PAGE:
The only nice way I've found is:
import sys import os try: os.kill(int(sys.argv), 0) print "Running" except: print "Not running"
But is this reliable? Does it work with every process and every distribution?
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It should work on any POSIX system (although looking at the
/proc filesystem, as others have suggested, is easier if you know it's going to be there).
os.kill may also fail if you don't have permission to signal the process. You would need to do something like:
import sys import os import errno try: os.kill(int(sys.argv), 0) except OSError, err: if err.errno == errno.ESRCH: print "Not running" elif err.errno == errno.EPERM: print "No permission to signal this process!" else: print "Unknown error" else: print "Running"
Here's the solution that solved it for me:
import os import subprocess import re def findThisProcess( process_name ): ps = subprocess.Popen("ps -eaf | grep "+process_name, shell=True, stdout=subprocess.PIPE) output = ps.stdout.read() ps.stdout.close() ps.wait() return output # This is the function you can use def isThisRunning( process_name ): output = findThisProcess( process_name ) if re.search('path/of/process'+process_name, output) is None: return False else: return True # Example of how to use if isThisRunning('some_process') == False: print("Not running") else: print("Running!")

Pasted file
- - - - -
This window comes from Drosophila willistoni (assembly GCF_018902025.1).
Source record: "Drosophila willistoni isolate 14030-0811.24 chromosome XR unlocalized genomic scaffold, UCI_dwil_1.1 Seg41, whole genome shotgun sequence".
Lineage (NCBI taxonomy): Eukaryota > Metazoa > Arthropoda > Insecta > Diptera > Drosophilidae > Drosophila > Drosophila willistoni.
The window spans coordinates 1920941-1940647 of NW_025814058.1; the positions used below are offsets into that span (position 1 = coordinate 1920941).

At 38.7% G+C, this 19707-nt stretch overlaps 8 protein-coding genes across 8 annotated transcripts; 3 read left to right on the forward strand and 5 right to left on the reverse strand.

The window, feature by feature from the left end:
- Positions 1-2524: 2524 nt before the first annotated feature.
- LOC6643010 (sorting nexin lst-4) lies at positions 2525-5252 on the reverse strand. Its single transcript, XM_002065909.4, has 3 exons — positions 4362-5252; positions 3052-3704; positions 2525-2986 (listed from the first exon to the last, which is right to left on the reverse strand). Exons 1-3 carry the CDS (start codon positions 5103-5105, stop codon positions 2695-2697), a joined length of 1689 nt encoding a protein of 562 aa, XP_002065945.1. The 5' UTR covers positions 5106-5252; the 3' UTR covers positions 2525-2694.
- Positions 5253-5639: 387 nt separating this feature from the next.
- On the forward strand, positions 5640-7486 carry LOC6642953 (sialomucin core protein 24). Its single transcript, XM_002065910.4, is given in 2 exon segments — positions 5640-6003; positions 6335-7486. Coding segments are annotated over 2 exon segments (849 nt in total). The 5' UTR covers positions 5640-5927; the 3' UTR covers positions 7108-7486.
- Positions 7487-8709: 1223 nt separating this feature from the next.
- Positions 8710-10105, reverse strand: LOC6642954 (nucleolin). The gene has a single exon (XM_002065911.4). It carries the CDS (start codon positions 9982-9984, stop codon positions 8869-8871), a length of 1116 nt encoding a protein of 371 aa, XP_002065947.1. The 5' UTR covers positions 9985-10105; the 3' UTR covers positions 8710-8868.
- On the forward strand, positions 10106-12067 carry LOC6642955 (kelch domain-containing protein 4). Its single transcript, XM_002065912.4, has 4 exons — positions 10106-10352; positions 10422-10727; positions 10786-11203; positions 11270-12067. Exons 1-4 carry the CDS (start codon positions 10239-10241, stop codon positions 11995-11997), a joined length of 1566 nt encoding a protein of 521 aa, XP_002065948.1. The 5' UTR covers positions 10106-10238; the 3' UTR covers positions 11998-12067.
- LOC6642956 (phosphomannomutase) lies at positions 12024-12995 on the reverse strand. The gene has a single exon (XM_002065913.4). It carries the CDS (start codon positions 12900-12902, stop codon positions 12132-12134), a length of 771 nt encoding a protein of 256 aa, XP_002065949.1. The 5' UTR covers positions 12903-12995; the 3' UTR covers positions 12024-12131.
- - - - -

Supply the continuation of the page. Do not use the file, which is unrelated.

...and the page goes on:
I'm a Python + Linux newbie, so this might not be optimal. It solved my problem, and hopefully will help other people as well.
Seems to me a PID-based solution is too vulnerable. If the process you're trying to check the status of has been terminated, its PID can be reused by a new process. So, IMO ShaChris23 the Python + Linux newbie gave the best solution to the problem. Even it only works if the process in question is uniquely identifiable by its command string, or you are sure there would be only one running at a time.
i had problems with the versions above (for example the function found also part of the string and such things...) so i wrote my own, modified version of Maksym Kozlenko's:
#proc -> name/id of the process #id = 1 -> search for pid #id = 0 -> search for name (default) def process_exists(proc, id = 0): ps = subprocess.Popen("ps -A", shell=True, stdout=subprocess.PIPE) ps_pid = ps.pid output = ps.stdout.read() ps.stdout.close() ps.wait() for line in output.split("\n"): if line != "" and line != None: fields = line.split() pid = fields pname = fields if(id == 0): if(pname == proc): return True else: if(pid == proc): return True return False
I think it's more reliable, easier to read and you have the option to check for process ids or names.
Sligtly modified version of ShaChris23 script. Checks if proc_name value is found within process args string (for example Python script executed with python ):
def process_exists(proc_name): ps = subprocess.Popen("ps ax -o pid= -o args= ", shell=True, stdout=subprocess.PIPE) ps_pid = ps.pid output = ps.stdout.read() ps.stdout.close() ps.wait() for line in output.split("\n"): res = re.findall("(\d+) (.*)", line) if res: pid = int(res) if proc_name in res and pid != os.getpid() and pid != ps_pid: return True return False